“We don’t assume why someone is stealing, including customers. We have some customers who insist on putting shopping into their bag, rather than using a basket, whether we like it or not. We can’t guarantee they are stealing unless they leave the store. We have a no-shopping-into-your-bag policy, and when we see a shopper doing that, we approach and say, ‘Would you like a basket?’ If a customer behaves suspiciously, like skulking into corners, and avoiding contact with employees, we will observe their bag or coat. In that case, the employee is instructed to engage a manager. We will say, ‘We’ve asked you to shop into a basket, and you continue to shop into your personal belongings.’ Then we ask them to leave. If they have left the store with merchandise, we take a video screenshot of their face and post it to our staff. We keep an eye on them and issue a no-trespass warrant.

“There are certain product targets like body care and certain supplements that are stolen and resold. For the wealthy, or those who are comfortable stealing, it is a wide range of products. We don’t ask why or try to determine if they have a compulsion to steal. We do lock up the items that are likely to be stolen. We don’t leave empty boxes or bottles of high-theft items on the shelf because people making a legitimate purchase have inadvertently left with an empty product package after paying for it.

“There is more activity today from the homeless, and mentally ill. Our shopping center is home to a lot of hangouts, unhoused people, and a lot of opioids and related drug activity. Only when an incident has occurred, or is about to, do we engage police. Once, we had to fire a customer. There were a whole host of issues with her. She regularly abused our returns policy, would yell at our staff, would repeatedly call in and order products, then cancel. Generally messing us around and being extremely rude and antagonistic. After several years, we decided, ‘We’re done.’ We sent her a letter telling her we were issuing a no-trespass order and made it explicit. She was most likely not a thief, though was highly manipulative, often lying about things like claiming to be best friends with the owners in order to get special treatment for things not in our policies. She would often create a ruckus, which is a tactic thieves use so people avoid them. Turns out she had done the exact same behavior at another local natural foods store.”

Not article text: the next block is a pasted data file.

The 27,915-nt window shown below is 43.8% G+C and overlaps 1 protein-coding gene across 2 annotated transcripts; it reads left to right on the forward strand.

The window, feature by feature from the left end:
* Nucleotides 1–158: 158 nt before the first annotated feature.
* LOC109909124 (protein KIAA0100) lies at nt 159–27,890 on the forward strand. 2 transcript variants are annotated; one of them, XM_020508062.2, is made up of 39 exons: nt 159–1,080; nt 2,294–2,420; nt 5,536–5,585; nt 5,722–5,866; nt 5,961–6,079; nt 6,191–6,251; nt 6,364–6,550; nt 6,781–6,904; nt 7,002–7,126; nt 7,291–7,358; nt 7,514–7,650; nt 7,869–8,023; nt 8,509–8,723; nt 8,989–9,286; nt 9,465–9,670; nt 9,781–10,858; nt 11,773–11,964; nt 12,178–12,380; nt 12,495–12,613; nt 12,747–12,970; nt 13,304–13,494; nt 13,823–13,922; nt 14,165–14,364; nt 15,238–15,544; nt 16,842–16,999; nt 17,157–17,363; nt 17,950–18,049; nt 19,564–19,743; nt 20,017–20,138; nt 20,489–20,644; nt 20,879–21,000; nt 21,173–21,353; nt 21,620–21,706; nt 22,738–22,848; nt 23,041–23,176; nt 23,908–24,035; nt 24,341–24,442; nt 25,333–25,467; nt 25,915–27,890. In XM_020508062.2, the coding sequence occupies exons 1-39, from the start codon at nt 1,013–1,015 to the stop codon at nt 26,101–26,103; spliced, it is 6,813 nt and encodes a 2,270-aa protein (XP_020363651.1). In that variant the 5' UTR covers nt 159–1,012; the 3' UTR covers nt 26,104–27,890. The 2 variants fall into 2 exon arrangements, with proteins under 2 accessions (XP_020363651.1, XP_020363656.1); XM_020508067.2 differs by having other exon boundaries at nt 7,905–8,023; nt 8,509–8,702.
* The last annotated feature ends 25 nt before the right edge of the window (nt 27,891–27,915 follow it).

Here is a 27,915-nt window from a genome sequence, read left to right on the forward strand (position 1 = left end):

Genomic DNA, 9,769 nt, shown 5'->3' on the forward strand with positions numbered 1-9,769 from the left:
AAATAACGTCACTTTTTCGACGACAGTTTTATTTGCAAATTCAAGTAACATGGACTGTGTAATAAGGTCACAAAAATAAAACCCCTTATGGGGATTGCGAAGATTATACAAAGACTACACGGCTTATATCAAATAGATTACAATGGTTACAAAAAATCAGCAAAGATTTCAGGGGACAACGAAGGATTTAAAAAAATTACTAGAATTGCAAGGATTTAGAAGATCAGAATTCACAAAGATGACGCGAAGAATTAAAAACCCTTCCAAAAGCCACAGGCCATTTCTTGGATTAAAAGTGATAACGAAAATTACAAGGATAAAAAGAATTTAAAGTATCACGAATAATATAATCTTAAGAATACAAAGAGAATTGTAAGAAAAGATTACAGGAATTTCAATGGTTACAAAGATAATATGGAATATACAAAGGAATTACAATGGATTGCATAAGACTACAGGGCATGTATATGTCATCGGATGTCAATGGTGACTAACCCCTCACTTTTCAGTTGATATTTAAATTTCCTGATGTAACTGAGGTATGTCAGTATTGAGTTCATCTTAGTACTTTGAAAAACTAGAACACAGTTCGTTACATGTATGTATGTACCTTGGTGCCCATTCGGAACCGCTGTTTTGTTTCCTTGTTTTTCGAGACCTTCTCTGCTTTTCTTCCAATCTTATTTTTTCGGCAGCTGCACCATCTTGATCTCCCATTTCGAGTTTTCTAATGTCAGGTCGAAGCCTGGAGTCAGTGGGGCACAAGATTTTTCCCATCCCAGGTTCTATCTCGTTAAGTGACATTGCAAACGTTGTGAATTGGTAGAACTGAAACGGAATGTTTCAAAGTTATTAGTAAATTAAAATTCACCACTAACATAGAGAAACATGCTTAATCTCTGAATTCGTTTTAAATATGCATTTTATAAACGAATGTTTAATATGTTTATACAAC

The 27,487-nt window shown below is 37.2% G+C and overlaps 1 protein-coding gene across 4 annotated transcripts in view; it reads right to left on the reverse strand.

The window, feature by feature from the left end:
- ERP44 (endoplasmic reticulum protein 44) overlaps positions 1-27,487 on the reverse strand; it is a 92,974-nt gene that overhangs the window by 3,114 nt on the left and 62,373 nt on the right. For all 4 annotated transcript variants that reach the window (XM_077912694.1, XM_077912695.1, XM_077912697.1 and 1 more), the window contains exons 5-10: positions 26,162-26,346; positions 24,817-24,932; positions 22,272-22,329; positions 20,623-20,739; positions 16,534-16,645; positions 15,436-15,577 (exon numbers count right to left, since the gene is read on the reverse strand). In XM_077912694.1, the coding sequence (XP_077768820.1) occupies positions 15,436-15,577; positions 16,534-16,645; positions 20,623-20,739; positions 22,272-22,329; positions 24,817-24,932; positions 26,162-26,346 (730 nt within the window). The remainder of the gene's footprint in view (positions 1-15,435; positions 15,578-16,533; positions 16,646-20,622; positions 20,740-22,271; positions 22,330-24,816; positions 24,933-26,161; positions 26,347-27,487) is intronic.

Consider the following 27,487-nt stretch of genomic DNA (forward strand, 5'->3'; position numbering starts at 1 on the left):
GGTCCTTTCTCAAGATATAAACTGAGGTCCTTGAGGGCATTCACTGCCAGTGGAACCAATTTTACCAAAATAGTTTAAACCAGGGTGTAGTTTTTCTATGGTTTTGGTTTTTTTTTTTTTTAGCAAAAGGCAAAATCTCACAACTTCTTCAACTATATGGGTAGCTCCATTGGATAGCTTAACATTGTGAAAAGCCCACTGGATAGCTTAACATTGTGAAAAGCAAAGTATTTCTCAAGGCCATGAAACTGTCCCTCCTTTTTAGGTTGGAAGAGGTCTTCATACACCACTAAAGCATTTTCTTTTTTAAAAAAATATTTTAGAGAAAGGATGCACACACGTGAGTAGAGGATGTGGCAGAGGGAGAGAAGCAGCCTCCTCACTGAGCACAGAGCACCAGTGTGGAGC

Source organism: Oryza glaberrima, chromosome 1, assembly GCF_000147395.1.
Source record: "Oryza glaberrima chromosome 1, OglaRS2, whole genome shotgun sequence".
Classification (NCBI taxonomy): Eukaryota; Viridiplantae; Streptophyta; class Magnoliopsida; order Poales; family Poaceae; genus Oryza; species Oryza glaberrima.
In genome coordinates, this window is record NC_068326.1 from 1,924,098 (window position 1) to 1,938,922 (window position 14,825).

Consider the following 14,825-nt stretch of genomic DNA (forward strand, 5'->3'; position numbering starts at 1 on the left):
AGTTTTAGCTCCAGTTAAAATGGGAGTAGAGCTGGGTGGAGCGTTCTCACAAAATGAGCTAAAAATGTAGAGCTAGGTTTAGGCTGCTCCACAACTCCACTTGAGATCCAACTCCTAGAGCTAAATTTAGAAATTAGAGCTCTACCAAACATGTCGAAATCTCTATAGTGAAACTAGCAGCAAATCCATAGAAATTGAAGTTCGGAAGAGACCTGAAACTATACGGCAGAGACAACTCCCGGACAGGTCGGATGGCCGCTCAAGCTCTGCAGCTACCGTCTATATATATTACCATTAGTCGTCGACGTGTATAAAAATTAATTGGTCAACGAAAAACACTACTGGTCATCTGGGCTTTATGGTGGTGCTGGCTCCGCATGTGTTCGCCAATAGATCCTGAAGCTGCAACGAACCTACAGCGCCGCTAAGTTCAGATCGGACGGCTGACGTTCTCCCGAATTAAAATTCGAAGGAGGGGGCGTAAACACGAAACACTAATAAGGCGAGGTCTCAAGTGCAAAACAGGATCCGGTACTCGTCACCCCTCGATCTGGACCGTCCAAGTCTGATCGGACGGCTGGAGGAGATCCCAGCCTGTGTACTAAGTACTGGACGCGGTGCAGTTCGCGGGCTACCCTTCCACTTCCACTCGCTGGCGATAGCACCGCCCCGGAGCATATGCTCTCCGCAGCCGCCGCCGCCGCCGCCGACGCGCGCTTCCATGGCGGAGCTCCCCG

West Coast Retailer: “You never know if what you’re seeing is organized crime. It is targeted. People come in with their bag, make a beeline to the Hydro Flask set, and immediately walk out. Presumably, they can sell it immediately on the street. In our wellness department, the typical situation is someone will arm-swipe and clear a whole shelf in key areas with in-demand supplements. So we are installing Plexiglas doors with padlocks. But when we do that, we’re putting an obstacle in the way of our customers as well. And you have to have someone standing there to open the doors, which adds costs.

“We’ve given the instruction to ask, ‘Can I help you with those products you just put in your purse?’ Employees have walkies, so they can call a manager. In our urban stores we have security, who sometimes work in pairs. The typical scenario is one thief will distract them while their accomplice grabs products and walks out.

“We have more data than we’ve ever had. We can track what is missing from our inventory. We also have cameras, with more people looking at them. But the question is, how many resources do you put into documenting theft? Spending hours reviewing camera footage to find someone stealing from the hot food bar? The cost of the time it takes is more than the cost of the lost product. You just have to let some of this go.